As of April 2023, Scotland will become the most heavily regulated country in the world when it comes to holiday/short-term lets. The success of the big booking platforms has meant that in places like Edinburgh’s Royal Mile, around 80% of the flats are short-term lets. This has understandably upset many of the locals and those who can’t find affordable long-term rental accommodation, so change was badly needed. Sadly, the legislation which came about as a response, is going to apply to the whole of Scotland, so even those little B&Bs, chalets and cottages on the West Coast which have been very efficiently and safely operating for decades, find themselves caught up in a welter of rules and red tape that would challenge even the most astute business brain.

At this point I just want to make it clear that I am in no way complaining about the new rules and regulations, as lord knows they were needed – it had become like the Wild West with anyone and everyone offering up a decidedly dodgy spare room with no checks being done whatsoever. My issue is this – I have been working on getting the appropriate certificates and adaptations for the cottage for over two months now and still have a long way to go. It has been very expensive, and will continue to be so, as it seems my beautiful glass doors are now going to have to be replaced too. My wee place is going to look like a miniature chain hotel with ugly signage, fire doors, and fire extinguishers in every room. It’s going to scream, ‘Are you sure you want to stay here? There is almost certainly going to be a fire what with the need for all this apparatus everywhere.’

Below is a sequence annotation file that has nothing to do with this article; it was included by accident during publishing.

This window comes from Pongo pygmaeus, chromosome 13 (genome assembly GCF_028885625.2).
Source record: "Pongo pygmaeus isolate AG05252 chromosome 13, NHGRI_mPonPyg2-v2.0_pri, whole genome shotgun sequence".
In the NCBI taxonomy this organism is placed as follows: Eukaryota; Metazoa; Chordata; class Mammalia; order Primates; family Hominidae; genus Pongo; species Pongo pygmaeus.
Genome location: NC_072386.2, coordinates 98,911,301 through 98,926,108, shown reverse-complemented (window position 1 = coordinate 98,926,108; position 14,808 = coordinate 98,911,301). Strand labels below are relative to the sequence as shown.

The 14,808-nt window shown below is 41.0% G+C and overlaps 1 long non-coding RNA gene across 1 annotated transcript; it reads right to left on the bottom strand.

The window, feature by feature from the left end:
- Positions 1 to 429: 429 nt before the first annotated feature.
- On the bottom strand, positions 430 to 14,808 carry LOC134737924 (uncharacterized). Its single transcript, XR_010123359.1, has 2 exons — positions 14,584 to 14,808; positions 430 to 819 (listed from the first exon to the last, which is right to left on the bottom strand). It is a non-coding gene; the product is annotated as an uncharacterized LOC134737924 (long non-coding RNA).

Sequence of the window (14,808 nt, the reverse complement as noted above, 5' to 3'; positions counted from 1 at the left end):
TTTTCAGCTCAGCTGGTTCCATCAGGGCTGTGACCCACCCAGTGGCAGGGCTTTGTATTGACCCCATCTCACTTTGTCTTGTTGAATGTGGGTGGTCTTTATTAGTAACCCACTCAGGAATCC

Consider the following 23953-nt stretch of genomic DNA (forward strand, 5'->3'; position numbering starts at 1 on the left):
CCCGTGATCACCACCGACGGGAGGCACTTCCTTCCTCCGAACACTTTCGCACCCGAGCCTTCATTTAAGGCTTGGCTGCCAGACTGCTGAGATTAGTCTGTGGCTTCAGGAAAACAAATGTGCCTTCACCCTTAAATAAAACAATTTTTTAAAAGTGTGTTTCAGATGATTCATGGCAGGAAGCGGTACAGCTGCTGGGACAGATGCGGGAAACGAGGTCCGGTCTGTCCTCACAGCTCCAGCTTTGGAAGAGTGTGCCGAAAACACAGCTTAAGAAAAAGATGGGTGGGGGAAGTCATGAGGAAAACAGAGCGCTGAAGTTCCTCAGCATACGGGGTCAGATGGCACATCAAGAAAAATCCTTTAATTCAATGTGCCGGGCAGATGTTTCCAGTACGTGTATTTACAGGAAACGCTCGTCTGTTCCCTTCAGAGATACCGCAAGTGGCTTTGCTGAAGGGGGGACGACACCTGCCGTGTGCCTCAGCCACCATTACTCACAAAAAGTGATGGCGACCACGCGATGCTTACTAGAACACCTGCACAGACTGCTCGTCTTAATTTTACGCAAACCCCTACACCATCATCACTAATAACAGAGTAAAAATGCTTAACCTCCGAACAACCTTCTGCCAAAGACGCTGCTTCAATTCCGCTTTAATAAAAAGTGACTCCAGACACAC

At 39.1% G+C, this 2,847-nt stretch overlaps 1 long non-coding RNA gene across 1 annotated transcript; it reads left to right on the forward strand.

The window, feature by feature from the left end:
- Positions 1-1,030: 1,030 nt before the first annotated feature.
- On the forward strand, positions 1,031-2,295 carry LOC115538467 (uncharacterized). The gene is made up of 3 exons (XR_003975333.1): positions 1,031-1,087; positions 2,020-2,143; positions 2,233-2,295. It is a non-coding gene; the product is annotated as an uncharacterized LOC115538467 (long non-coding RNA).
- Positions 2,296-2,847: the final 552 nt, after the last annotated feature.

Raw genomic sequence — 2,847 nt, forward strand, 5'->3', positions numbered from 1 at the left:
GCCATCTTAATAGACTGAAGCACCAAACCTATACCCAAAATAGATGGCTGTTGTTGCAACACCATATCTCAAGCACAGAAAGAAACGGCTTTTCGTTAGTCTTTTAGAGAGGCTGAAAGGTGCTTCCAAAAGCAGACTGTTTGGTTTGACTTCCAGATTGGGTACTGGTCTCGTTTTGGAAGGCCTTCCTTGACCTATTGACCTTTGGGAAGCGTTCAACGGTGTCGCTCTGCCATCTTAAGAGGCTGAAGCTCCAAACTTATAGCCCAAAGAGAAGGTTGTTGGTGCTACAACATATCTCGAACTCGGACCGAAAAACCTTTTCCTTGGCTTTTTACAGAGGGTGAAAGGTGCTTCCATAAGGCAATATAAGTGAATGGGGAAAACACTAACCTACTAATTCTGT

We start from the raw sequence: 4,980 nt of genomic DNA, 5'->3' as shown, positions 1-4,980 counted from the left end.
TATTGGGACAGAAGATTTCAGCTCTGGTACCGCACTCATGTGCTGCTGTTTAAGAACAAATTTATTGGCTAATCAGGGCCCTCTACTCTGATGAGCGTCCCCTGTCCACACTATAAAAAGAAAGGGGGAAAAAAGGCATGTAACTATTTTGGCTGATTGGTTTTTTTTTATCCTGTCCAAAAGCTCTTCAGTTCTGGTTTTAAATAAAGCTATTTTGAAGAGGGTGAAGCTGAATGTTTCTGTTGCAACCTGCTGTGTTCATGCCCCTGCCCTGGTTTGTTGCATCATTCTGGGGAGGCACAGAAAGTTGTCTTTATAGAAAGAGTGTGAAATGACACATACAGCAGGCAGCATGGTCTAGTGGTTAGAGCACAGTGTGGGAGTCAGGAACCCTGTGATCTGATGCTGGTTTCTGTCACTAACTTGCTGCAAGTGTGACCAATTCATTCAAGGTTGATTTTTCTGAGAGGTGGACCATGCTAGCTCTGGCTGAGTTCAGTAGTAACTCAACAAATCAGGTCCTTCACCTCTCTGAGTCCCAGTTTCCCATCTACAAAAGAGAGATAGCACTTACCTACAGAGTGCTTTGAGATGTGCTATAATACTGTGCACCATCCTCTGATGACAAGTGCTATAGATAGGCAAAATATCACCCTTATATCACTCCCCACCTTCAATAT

That in itself is bad enough, but for me, and most of my other rule-abiding friends in the business, the biggest concern is that it’s not going to be policed, as no budget has been put in place for the manpower you would need to do so. As ever, those of us who jump through all the hoops and do the right thing are going to have to co-exist with those who will ignore all the new legislation and more than likely, get away with it. Anecdotally, more than half the people who offer up accommodation are still unaware of the new legislation or think it doesn’t apply to them, and that’s where we are with only a few months left to get everything in place.

But we’re going to make it really hard for you…